National Do Not Call List Instructions

Posted on October 23, 2008. Filed under: General | Tags: , , , , , , , , , , , , |

Step 1

Click here to go the the English site and the main registration page.

Step 2

Enter your phone number and click Continue.

Step 3

Enter in the green lettered captcha code, in this example PEPHP, and click Check Registration.

Step 4

Review verification results. In this example the expiration date is in 3 years.

You are done!

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It is not so…

Posted on August 19, 2008. Filed under: Software, Trends | Tags: , , , , , , , , , , , , , , , , |

…easy to understand PC warranty.

If you own a computer with any Microsoft product pre-installed on it usually you are recommended to go to the OEM for support on the Microsoft product. It even says so here:

If your Microsoft product was installed on your computer when you purchased it, the computer manufacturer is your primary source of technical support.

In the case of Vista this is patently NOT the case. The moment you mention Vista to a Dell tech support technician they won’t support you unless you are willing to pay an incident fee. If not they direct you to call Microsoft. Support for Vista Service Pack 1 is currently free (and was very good and thorough) but there is a disconnect between what Microsoft says and Dell:

Dell’s limited hardware warranty does not cover:

  • Software, including the operating system and software added to the Dell-branded hardware products through our factory-integration system, third-party software, or the reloading of software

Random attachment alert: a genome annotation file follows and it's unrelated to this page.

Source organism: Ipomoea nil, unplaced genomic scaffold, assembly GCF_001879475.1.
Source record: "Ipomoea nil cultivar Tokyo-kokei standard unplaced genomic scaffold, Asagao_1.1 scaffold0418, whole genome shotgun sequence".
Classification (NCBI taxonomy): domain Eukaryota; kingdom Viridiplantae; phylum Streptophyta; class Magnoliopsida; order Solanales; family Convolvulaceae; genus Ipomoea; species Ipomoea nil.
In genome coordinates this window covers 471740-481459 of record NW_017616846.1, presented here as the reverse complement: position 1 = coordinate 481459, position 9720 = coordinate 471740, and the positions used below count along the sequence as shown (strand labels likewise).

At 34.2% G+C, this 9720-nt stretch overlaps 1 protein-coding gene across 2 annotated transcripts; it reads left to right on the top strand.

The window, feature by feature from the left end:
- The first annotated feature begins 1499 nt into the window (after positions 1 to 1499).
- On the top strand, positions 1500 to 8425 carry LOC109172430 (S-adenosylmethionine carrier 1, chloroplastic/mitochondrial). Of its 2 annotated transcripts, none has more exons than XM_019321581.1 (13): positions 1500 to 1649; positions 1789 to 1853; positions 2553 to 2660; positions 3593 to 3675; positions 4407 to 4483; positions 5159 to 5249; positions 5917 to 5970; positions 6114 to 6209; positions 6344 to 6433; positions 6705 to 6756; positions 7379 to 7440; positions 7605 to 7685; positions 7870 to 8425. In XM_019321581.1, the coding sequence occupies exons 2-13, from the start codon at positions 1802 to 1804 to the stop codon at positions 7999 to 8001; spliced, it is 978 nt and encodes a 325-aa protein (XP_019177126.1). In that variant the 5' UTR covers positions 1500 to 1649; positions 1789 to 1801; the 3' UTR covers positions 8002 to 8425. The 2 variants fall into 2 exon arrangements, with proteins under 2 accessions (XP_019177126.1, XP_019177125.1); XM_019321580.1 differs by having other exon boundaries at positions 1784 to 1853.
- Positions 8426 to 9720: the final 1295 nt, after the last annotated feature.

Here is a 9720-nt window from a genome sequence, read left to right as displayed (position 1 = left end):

This issue hi-lights one of my pet peeves with the PC industry. Just who is responsible for software support? As far as I am concerned if a PC manufacturer REQUIRES an OEM licensed copy of the operating system to be installed in the computer you own then they have a responsibility to support it. The brand recognition is a Dell computer with Vista…not it is Vista on a Dell computer.

The end-user’s perception does not seperate the two entities and nor should it. But, if you call Dell and do not purchase additional support services they will only address what THEY determine to be hardware issues. If it is a Vista issue you get directed to their software support group and that support is fee based.

Luckily Vista Service Pack 1 issues are currently covered at no cost by Microsoft.

Remember though, there is an interaction between the hardware a computer manufacturer provides and operating system. If a manufacturer delineates a clear separation of these two areas of support there may be a tendancy for the manufacturer to “blame” the operating system and direct issues that clearly are related to the interaction of the two systems that make your computer work. Most end-users cannot delineate what and where the problem lies. They count of the manufacturer’s tech support to tell them and this knowledge could be leveraged by support to direct the client to other support options that may not be appropriate.

I have seen this before. In the days of DOS WordPerfect there were several technical problems related to printing and WordPerfect tech support would ALWAYS blame hardware when, in fact, it was the interaction of their program with video and printer drivers.

A good hardware and software vendor knows this and works with ALL parties involved to solve the end-user’s problem. The bad ones generally pass you off to another resource. After those resources are exhausted then they may help.

See this issue in context of Vista and Nvidia…

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How To Use CCleaner

Posted on July 10, 2008. Filed under: Software | Tags: , , , , , , , , , , , , , , , , , , , , |

Click on the link for a PDF on how to use CCLeaner. The guide is designed for the average computer user.

 Click here> how-to-use-ccleaner